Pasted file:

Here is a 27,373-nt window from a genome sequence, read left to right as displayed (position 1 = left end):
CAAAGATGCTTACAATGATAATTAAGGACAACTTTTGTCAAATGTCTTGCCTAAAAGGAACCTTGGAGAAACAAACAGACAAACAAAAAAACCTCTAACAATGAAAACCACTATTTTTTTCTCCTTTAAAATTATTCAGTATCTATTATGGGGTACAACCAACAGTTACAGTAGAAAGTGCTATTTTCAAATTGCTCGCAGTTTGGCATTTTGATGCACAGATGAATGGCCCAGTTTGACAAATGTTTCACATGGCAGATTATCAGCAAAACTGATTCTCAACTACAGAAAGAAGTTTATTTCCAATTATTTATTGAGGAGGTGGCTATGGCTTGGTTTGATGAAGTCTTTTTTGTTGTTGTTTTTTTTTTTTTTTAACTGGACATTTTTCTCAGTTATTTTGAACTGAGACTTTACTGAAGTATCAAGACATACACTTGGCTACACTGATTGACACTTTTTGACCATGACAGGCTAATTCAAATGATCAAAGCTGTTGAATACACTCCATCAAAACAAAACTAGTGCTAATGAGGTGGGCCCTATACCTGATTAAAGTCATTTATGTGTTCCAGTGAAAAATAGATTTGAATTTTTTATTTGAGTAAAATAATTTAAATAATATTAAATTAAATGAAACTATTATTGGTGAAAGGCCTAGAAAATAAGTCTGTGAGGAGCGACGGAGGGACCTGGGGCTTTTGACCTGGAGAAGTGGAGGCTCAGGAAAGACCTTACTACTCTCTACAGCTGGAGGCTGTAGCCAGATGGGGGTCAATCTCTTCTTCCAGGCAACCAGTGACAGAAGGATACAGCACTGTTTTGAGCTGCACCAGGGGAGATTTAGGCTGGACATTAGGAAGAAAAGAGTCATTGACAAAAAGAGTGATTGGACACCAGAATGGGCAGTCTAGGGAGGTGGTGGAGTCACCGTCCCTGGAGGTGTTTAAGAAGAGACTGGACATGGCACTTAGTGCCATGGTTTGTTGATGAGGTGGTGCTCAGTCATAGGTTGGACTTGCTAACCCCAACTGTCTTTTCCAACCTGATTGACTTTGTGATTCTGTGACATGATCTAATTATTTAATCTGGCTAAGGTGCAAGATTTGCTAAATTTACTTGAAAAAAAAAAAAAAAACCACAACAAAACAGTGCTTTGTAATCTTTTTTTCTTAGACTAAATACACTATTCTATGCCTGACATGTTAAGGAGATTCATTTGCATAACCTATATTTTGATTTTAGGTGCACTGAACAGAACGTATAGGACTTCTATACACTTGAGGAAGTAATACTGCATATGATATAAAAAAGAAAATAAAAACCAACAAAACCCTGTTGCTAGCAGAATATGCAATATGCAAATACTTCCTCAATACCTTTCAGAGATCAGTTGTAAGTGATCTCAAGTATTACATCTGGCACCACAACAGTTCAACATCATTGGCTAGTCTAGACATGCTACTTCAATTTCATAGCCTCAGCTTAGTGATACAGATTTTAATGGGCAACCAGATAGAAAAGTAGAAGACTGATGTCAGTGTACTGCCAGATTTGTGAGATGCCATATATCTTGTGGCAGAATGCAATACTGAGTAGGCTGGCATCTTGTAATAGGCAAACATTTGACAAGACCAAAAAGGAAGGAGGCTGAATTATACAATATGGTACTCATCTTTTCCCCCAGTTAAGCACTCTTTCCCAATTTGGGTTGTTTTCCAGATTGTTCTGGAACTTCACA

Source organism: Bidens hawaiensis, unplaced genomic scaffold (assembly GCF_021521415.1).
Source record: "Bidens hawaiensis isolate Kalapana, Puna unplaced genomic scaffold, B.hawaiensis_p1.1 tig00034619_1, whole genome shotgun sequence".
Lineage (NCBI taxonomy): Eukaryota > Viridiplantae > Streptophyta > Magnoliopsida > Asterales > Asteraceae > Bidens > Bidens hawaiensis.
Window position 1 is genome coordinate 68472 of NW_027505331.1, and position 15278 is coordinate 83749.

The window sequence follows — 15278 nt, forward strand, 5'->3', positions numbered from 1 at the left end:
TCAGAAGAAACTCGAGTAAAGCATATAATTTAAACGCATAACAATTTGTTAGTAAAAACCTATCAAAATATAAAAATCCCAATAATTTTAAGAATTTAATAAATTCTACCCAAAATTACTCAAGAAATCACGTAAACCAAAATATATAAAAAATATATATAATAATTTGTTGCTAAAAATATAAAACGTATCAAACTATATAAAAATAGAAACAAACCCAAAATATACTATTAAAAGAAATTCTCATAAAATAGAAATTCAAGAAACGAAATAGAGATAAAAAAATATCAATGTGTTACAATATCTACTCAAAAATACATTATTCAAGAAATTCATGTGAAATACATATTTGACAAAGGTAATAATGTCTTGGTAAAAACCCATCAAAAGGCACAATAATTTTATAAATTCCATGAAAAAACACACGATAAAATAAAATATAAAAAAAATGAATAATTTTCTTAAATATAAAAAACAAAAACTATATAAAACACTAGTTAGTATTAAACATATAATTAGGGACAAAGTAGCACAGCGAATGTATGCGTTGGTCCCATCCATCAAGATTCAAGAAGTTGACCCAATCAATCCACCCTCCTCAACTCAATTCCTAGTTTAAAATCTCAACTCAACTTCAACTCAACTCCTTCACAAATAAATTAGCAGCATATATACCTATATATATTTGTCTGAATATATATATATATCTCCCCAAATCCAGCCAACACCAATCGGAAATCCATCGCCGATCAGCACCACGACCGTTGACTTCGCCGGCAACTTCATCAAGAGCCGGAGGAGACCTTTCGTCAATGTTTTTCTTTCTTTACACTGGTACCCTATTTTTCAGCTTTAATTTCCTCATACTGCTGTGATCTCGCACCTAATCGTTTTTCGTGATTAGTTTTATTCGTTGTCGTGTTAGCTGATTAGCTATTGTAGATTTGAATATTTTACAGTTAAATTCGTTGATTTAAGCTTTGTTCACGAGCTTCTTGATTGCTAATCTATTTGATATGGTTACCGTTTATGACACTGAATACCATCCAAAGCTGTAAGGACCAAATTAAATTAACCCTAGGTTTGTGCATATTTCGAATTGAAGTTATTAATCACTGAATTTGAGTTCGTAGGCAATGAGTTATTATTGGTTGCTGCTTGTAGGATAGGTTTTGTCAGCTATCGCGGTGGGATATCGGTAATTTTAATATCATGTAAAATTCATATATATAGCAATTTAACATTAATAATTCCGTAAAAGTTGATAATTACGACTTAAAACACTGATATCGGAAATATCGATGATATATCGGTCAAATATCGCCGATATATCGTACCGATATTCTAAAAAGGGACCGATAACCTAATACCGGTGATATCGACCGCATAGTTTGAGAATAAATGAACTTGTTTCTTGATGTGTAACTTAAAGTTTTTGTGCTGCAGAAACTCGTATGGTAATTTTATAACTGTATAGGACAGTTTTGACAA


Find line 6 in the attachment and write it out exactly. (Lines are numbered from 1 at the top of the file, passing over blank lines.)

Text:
Window position 1 is genome coordinate 68472 of NW_027505331.1, and position 15278 is coordinate 83749.